Singing for the Dead: The Politics of Indigenous Revival in Mexico
Professor Faudree chronicles a linguistic renaissance whose broad appeal for ordinary people often excluded from social movements stems from its emphasis on singing. Based on three years of ethnographic research among speakers of Mazatec, Singing for the Dead argues that the success of the social movement it documents arises from its vindication of the indigenous language spoken and sung throughout the region. New language practices, enacted in sites like annual Day of the Dead celebrations and the religious use of hallucinogenic plants, are tying people not only to others living across the region but also to the dead who share their language. More importantly, the revival and reconfiguration of singing in such settings has been tied to the introduction of writing, making literacy in the indigenous language a potent political catalyst promoting broad regional unity. By collectively singing in a shared, stigmatized language, people forge new ideas about community, balance the pull of past traditions against the pressures of modernization, and demand recognition within the national imagination while claiming ethnic identities at odds with standing models of Mexican citizenship. This project was funded by the Social Science Research Council, Wenner-Gren, Fulbright-Hays, and Ford.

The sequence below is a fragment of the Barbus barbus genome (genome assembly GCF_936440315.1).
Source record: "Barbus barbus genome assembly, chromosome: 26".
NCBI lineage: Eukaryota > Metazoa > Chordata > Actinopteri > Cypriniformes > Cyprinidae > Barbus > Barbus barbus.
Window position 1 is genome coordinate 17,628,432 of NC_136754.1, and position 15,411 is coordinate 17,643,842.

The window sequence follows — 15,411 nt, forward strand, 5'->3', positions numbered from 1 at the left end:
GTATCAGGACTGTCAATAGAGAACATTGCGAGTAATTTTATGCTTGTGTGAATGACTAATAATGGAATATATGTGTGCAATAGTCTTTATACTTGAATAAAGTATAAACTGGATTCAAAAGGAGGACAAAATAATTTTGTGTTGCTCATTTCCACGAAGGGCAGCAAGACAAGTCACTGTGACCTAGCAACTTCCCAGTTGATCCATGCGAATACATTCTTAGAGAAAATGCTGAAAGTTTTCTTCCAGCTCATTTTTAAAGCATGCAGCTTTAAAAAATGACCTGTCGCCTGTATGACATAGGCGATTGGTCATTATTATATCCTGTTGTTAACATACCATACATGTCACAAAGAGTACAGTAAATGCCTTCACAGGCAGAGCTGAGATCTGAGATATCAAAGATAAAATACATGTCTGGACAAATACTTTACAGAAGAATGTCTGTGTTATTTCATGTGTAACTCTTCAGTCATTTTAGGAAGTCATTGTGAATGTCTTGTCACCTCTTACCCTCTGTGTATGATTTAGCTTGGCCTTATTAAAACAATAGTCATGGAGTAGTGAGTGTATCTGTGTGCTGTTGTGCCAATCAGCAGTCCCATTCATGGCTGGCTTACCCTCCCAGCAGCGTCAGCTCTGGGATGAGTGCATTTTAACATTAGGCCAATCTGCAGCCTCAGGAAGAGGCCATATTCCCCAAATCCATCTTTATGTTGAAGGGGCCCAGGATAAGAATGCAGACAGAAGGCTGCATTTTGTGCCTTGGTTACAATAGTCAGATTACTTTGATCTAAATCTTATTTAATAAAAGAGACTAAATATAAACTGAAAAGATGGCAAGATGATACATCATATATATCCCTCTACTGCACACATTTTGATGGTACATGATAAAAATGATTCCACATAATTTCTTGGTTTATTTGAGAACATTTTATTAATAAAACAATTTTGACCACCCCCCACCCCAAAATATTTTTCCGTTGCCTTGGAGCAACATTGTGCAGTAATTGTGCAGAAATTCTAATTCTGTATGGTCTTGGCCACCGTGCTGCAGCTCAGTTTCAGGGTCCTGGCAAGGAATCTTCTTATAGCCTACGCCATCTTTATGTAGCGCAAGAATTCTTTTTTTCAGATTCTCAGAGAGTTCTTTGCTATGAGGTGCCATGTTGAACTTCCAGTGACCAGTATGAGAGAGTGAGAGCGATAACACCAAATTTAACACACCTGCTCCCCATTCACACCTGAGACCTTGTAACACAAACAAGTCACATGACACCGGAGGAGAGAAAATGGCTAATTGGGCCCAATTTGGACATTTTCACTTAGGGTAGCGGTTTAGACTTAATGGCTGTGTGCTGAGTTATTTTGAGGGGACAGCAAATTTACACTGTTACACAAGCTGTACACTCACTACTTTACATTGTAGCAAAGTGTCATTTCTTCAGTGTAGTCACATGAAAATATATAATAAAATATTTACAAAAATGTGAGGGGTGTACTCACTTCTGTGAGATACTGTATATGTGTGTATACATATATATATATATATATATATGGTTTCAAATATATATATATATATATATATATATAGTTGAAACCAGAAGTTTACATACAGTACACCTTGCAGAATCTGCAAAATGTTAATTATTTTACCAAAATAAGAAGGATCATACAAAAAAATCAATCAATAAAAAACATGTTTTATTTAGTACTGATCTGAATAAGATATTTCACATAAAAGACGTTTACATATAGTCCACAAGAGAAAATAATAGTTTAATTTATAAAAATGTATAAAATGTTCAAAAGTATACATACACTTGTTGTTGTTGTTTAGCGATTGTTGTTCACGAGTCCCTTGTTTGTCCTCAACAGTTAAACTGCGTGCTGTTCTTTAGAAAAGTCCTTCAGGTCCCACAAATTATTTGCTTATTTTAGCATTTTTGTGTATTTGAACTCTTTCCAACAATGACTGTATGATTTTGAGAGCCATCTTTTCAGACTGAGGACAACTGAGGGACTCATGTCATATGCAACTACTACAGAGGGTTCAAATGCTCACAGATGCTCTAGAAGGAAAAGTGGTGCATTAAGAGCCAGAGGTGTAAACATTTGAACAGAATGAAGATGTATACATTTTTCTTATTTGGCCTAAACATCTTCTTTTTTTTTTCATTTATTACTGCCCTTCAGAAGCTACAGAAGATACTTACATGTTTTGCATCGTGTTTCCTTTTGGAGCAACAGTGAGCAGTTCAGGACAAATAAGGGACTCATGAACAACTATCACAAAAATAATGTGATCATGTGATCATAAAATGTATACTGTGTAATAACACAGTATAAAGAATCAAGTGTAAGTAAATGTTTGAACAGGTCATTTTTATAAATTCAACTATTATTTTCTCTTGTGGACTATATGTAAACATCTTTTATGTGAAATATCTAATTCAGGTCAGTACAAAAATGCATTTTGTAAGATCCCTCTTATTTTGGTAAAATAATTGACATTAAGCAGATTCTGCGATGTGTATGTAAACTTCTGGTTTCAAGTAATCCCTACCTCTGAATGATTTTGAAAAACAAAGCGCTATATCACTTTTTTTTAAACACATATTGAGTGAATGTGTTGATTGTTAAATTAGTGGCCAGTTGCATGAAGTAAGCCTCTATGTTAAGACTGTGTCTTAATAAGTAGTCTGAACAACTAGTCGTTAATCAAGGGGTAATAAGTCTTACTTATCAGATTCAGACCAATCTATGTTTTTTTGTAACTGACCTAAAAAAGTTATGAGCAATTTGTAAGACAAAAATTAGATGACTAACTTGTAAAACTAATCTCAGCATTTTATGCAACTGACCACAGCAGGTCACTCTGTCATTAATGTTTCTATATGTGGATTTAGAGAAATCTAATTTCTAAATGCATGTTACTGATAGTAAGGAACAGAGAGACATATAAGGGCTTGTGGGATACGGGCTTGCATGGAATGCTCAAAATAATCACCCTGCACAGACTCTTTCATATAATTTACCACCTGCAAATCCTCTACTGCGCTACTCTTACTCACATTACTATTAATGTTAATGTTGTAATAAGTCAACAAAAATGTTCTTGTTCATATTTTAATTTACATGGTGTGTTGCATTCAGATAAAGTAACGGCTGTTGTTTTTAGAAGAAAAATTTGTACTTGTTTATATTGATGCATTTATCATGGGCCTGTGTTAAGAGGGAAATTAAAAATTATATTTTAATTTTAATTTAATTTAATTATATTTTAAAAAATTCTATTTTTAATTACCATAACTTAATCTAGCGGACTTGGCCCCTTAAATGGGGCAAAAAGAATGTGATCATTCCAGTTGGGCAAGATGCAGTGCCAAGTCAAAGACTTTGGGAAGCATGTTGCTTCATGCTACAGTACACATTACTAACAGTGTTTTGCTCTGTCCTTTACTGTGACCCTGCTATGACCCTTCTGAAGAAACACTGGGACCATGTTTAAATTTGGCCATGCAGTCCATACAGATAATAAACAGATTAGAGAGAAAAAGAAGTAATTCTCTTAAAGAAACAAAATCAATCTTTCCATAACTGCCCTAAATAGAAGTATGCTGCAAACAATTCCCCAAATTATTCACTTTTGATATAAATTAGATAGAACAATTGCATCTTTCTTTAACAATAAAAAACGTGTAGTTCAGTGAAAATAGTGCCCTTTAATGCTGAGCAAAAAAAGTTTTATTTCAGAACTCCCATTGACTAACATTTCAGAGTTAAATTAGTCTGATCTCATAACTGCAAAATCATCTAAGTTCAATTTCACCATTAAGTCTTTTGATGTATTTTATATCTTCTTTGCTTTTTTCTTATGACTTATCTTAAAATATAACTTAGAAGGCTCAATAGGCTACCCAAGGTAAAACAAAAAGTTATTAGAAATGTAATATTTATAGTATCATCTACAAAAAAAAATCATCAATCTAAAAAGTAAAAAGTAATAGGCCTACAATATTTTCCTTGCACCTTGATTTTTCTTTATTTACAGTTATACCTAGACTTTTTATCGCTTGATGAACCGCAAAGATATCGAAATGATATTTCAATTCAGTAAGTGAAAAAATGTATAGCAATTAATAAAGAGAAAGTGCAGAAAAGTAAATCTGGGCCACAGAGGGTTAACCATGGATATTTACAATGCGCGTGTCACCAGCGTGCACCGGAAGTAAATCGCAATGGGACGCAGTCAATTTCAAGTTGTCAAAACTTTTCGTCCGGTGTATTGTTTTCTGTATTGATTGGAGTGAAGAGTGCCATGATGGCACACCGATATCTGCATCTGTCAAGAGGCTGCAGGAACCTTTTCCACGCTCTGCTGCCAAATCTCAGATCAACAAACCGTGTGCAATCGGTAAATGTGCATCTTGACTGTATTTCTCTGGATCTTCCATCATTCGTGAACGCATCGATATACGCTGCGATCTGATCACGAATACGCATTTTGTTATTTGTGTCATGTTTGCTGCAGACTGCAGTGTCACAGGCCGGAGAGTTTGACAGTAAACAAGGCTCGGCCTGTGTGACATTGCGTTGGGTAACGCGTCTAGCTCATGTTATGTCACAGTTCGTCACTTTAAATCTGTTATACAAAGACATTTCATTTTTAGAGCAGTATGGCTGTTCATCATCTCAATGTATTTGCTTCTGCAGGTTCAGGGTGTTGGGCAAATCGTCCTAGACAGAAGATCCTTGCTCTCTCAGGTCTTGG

Dr. Faudree's current Mexico-based project, "Magic Mint: An Ethnography of the Global Salvia Trade," examines the linguistic and material practices that shape global trade in Salvia divinorum, one of the world's newest hallucinogenic "drugs." Indigenous Mexicans have long used the plant in religious rituals. Recently, however, it has become a global commodity known simply as "salvia"; it is widely "advertised" online as a potent, legal alternative to marijuana. By elucidating the discursive dynamics through which salvia is given value, this study has implications for other cases where formally local "things" are inserted into complex trade networks and competing regimes of meaning. The project is funded by a Fulbright senior award and by Wenner-Gren.
A third project expands on the "sonic economy" of indigenous languages by focusing on the interface between language and music, speech and writing, art and politics, in both historical and contemporary settings and in face-to-face and cyber interactions. Mazatec's whistled register, used for chanting invocations in ritual ceremonies, is involved in an array of local singing practices. The project is funded by the American Philosophical Society Franklin Research Grant.